The cornea is harvested as early as possible, at least six to 12 hours after the donor's death. The harvested tissue is stored under sterile conditions. Corneas from children two years and under are not considered because of high rejection chances as well as surgical and refractive issues. The medical history and blood screening of the donor is done. A microscopic examination of the donated cornea, which includes an endothelial cell count, is also undertaken.
The ophthalmologist takes the patient through what to expect, which includes the benefits and risks of the procedure. The patient’s medical history is taken, as well as a clinical and ophthalmic evaluation.
LK is performed depending on the part to be replaced.
- SALK is only used when 30-50% of the cornea is affected and replaced with a similar amount of tissue.
The surgeon uses a direct dissection of 60-80% of partial-thickness trephination. Next is corneal dissection with crescent, placement of donor tissue, and suturing.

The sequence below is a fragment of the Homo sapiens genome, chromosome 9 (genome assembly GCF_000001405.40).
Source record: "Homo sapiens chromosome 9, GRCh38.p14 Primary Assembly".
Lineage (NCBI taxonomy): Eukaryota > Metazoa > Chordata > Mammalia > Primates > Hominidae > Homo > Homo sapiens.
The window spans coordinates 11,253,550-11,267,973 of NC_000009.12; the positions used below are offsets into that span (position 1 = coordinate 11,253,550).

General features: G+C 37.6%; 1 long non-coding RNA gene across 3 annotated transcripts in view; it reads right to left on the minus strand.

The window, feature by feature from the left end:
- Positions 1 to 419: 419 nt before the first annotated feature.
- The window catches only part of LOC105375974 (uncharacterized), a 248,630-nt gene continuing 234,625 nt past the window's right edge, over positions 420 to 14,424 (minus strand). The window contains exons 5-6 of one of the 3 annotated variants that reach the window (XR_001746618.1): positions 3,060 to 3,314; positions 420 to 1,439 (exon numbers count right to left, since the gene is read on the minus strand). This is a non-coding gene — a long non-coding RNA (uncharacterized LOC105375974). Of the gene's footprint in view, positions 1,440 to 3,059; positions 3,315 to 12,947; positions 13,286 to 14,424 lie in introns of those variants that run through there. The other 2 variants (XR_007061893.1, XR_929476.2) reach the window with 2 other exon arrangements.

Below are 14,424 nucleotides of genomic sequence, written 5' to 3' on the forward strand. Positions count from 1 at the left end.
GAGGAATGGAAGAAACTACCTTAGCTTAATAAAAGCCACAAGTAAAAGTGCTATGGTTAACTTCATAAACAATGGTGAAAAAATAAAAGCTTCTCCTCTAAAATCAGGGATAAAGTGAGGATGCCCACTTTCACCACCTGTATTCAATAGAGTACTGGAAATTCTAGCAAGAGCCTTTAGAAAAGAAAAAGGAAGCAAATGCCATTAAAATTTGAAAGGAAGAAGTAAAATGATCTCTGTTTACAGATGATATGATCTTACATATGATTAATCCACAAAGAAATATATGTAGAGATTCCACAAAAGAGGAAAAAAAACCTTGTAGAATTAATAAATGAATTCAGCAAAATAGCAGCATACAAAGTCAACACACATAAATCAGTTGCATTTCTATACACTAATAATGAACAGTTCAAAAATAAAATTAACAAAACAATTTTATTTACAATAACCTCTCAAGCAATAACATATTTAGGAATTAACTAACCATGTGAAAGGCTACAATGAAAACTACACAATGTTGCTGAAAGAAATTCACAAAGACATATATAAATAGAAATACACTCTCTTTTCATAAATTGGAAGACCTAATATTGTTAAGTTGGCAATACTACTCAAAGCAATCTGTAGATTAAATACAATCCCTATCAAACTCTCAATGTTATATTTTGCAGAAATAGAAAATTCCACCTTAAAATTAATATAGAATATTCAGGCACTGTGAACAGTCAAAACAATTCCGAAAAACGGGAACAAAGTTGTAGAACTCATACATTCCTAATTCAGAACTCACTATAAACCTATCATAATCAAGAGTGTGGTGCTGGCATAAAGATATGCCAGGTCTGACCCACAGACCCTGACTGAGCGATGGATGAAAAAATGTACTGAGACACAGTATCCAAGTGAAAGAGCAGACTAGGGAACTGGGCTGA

- Generally, ALK makes use of various techniques.
The Melles technique uses closed dissection which has recorded better visual outcomes.
The Anwar significant bubble technique creates a big bubble to detach the deep stromal layers from the Descemet's membrane.
The viscoelastic dissection technique uses a bubble to separate the deeper stromal layer from the Descemet’s membrane.
Hydro Delamination technique combines a partial trephination and a lamellar keratectomy.
Microkeratome technique makes surgery easier and results in less interface scarring and irregular astigmatism
- In PLK, DLEK uses small incisions of 5 mm.
DSAEK involves stripping off the Descemet’s membrane to prepare the bed, and 4-5 mm limbal or corneoscleral incisions are made to insert the donor tissue with forceps.
DMEK involves the transplantation of isolated donor endothelium and Descemet's membrane.
Risks & Complications
Intraoperatively, ALK may result in micro-perforation where the eye suddenly becomes soft, and fluid or air goes into the interface. It may also lead to pupillary block glaucoma due to the air bubbles left in the anterior chamber. Bleeding and other interface debris like fibers may result.